Except for intermittent shelling observed to the far south, east, and west of Hill 97, the night of 20 October found the187th ARCT on the strategic offensive and the tactical defensive.[10]:63 Colonel Bowen was restored to his World War II rank of brigadier general on this date but did not learn of his promotion until the next day.[10]:61 General Bowen retained command of the 187th ARCT and Colonel George H. Gerhart, the 187th AIR executive officer, was promoted to regimental command.[2]:170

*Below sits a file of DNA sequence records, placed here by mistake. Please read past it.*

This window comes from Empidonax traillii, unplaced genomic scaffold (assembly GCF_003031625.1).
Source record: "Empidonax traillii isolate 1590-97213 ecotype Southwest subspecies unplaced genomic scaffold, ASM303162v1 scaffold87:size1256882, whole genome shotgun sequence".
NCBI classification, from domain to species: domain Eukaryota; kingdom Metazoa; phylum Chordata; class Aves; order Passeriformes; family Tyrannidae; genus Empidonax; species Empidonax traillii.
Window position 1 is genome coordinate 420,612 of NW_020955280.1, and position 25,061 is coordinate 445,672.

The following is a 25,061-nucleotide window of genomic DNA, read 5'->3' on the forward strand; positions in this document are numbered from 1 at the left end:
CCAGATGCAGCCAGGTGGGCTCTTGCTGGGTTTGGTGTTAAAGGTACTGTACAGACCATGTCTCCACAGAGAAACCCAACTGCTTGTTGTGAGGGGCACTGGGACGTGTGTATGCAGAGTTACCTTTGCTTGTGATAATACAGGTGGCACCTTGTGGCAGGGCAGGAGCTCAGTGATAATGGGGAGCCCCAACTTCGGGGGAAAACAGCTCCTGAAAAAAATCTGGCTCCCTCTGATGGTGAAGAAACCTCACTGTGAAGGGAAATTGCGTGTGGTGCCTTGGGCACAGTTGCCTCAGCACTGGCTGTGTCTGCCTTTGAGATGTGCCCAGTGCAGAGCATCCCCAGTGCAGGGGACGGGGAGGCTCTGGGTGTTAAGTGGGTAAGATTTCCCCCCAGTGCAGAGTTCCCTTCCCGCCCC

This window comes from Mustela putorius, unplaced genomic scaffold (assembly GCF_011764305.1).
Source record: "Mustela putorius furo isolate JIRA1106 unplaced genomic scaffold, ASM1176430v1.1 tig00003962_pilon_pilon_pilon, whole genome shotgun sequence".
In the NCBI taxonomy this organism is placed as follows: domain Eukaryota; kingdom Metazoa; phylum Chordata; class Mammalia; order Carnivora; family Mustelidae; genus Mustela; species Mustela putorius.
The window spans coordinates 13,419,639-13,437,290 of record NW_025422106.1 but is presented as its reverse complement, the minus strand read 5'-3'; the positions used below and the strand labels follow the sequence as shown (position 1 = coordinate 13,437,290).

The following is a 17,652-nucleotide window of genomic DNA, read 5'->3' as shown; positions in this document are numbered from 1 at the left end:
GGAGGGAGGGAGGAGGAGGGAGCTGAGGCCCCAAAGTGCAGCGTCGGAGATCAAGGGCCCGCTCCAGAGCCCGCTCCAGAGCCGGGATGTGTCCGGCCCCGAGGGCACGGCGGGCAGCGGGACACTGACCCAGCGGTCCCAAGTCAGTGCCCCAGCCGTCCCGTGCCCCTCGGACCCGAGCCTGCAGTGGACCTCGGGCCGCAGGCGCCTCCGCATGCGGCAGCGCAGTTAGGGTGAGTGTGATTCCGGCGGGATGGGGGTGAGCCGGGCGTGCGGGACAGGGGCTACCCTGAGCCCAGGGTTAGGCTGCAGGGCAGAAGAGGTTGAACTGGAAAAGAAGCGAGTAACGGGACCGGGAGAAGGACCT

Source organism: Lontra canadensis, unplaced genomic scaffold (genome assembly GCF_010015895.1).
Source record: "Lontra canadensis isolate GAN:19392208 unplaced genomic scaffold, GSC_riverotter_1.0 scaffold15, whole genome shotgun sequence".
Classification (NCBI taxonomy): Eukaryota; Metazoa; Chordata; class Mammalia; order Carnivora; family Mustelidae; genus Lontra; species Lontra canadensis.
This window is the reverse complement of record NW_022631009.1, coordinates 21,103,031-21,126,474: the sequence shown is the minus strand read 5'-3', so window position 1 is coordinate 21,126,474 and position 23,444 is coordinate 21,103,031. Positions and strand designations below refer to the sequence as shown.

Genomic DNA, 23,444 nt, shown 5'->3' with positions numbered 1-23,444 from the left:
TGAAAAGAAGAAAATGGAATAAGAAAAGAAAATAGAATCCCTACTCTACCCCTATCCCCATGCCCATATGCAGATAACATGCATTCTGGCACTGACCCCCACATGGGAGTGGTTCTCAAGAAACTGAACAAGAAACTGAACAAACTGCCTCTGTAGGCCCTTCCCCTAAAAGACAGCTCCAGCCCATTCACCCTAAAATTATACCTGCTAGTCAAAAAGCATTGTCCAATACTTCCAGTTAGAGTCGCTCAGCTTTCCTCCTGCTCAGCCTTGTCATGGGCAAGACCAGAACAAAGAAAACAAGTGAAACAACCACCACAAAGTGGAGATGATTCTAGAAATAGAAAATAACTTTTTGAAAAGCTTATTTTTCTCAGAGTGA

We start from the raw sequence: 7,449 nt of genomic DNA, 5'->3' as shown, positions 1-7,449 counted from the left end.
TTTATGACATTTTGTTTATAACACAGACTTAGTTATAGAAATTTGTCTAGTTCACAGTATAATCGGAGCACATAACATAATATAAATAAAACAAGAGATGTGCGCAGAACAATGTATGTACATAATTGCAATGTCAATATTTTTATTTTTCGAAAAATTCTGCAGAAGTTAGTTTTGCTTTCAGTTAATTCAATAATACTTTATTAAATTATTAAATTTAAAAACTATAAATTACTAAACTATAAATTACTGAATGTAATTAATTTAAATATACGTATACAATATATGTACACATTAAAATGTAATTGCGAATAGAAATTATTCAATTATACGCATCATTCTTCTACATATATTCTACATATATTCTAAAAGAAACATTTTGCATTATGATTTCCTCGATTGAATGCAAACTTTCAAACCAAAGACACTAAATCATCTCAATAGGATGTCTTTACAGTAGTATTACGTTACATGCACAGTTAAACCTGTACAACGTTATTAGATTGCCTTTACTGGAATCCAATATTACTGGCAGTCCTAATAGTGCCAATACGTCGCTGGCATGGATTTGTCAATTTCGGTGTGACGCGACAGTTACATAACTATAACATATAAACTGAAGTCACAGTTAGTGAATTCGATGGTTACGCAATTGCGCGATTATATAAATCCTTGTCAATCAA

This was the first time that C–119s were used in a combat parachute operation and the first airdrop of personnel during the war. It was also the first time that heavy equipment, such as the 105mm artillery howitzer and 3/4-ton weapons carrier had ever been airdropped in combat.[10]:77 In all, 2,860 paratroopers jumped into the Sukchon-Suchon area with only a single fatality. Many of the paratroopers landed on or near a high-tension power line that had not been spotted in aerial reconnaissance photographs.[7]:209 Additionally, 300 tons of cargo were parachuted to earth. Most of the heavy equipment survived the airdrop. Statistics on equipment serviceability after the drop were good. The aircraft encountered only light ground fire during the operation; one C–119 suffered minor damage.[12]:655–656 [7]:209 [13]:9